Was the signaller fatigued at the time of the incident? Yes, probably. FAID score 87.
Was the signaller fit to be on duty at the time? Probably not. Apparently he felt like he had to return to work despite not really feeling up to it, or risk disciplinary action for poor attendance.
Did the railway know of the signaller's health issues? Yes
Did the railway know about the risks of the CSB method of protection? Yes
Was anyone on the inside surprised when the fatal CSB incident occurred? No. Most people thought it was only a matter of time.
the signaller told a PPO he had protection applied when he didn't. Why? Who knows. Sending email. Watching a movie. I don't know, and frankly, I don't care.
Feel free to take the computer bait if you wish, but that's only one part of the story.
Everyone seems to think the case against the signaller is so damning, yet has anyone stopped to think why he isn't rotting in jail?
Aside from those directly involved on the night, blame for this incident is shared among several people in various offices of several different organisations, not just RailCorp and its predecessors.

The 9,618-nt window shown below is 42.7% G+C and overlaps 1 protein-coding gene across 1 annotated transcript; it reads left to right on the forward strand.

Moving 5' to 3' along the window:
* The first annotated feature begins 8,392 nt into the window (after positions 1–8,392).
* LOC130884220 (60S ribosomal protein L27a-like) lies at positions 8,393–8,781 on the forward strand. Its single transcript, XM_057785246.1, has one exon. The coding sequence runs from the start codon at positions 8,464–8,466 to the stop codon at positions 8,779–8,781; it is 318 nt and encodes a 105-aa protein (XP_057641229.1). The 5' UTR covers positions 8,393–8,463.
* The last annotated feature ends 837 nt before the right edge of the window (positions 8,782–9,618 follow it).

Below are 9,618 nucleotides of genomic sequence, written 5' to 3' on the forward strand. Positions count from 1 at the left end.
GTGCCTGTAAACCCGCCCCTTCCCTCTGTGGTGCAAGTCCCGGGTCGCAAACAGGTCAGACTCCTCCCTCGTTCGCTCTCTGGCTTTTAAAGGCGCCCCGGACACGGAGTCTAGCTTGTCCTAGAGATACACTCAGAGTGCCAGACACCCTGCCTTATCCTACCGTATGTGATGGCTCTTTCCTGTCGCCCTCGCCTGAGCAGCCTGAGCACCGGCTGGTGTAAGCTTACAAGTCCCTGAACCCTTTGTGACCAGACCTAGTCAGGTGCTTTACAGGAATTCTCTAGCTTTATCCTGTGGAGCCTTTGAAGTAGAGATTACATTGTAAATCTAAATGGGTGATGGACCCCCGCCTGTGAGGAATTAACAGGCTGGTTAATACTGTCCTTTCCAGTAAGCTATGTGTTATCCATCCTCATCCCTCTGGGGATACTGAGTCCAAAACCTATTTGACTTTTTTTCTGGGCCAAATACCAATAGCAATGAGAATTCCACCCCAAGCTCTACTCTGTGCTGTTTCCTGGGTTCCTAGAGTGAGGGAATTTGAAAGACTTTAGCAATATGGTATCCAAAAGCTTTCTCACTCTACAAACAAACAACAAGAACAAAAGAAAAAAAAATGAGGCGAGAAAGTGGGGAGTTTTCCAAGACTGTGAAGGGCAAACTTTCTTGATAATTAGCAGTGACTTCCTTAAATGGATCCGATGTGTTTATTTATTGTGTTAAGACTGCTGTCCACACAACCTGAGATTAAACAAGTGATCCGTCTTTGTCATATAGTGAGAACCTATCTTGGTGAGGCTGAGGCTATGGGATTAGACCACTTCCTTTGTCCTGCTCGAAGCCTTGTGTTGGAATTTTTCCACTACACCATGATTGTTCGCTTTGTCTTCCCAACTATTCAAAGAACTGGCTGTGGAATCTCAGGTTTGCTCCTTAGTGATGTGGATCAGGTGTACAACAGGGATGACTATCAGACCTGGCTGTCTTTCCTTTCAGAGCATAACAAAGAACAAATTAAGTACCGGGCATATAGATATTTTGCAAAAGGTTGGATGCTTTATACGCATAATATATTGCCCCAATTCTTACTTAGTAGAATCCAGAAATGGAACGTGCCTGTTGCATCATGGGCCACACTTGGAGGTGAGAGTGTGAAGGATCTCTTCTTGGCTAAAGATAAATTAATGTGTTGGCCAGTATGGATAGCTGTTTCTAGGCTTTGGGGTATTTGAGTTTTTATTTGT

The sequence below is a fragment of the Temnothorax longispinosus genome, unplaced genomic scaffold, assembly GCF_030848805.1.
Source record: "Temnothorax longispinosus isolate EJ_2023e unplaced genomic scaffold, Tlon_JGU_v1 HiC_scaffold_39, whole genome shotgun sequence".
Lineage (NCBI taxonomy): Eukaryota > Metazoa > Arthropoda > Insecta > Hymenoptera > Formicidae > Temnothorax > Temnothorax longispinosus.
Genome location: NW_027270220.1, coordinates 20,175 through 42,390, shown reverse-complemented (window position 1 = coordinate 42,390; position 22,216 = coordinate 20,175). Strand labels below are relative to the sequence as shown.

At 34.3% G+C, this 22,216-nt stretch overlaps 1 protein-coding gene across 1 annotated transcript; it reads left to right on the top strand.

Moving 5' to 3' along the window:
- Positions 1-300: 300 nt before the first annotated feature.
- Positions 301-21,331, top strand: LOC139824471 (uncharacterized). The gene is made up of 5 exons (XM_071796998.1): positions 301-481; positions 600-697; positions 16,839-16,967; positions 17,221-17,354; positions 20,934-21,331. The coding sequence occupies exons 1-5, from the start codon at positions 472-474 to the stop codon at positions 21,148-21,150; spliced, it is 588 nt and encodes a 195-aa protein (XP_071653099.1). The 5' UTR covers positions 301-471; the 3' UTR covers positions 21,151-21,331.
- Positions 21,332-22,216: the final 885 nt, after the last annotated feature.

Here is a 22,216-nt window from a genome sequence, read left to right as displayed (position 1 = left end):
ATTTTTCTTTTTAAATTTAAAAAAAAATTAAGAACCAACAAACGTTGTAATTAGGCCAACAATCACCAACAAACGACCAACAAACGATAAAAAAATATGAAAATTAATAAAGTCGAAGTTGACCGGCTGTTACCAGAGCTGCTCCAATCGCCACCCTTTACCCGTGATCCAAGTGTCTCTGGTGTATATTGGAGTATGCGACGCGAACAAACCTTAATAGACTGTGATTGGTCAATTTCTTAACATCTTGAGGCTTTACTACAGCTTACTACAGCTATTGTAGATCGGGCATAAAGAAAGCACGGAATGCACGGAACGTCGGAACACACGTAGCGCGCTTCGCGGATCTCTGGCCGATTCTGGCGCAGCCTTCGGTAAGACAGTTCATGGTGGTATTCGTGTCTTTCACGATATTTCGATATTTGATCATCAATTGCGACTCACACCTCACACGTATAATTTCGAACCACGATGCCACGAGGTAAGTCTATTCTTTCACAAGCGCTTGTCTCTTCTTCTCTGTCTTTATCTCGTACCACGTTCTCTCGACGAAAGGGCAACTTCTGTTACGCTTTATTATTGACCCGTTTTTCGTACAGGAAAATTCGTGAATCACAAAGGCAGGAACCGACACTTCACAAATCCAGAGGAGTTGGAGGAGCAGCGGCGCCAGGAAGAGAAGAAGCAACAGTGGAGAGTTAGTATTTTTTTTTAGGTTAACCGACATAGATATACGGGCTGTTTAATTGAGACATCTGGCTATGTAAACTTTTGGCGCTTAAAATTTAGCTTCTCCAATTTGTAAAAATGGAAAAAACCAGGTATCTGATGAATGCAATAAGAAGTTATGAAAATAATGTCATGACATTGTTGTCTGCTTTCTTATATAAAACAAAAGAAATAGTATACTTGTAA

It starts at the top with the people who wrote, assessed and approved a fragile rule, then allowed it to be overused and abused by money conscious Perway branch and infrastructure contractors, exposing front line workers to the consequences of that KNOWN fragility.
Infrastructure maintenance managers, especially with private contractors, are responsible for pressuring worksite protection staff into getting jobs done with fewer people and/or in less time in the name of saving money and/or increasing profit. This coupled with the unshakable on time running focus influences decisions relating to the choice of worksite protection method which directly impacts on the level of risk to which workers are exposed.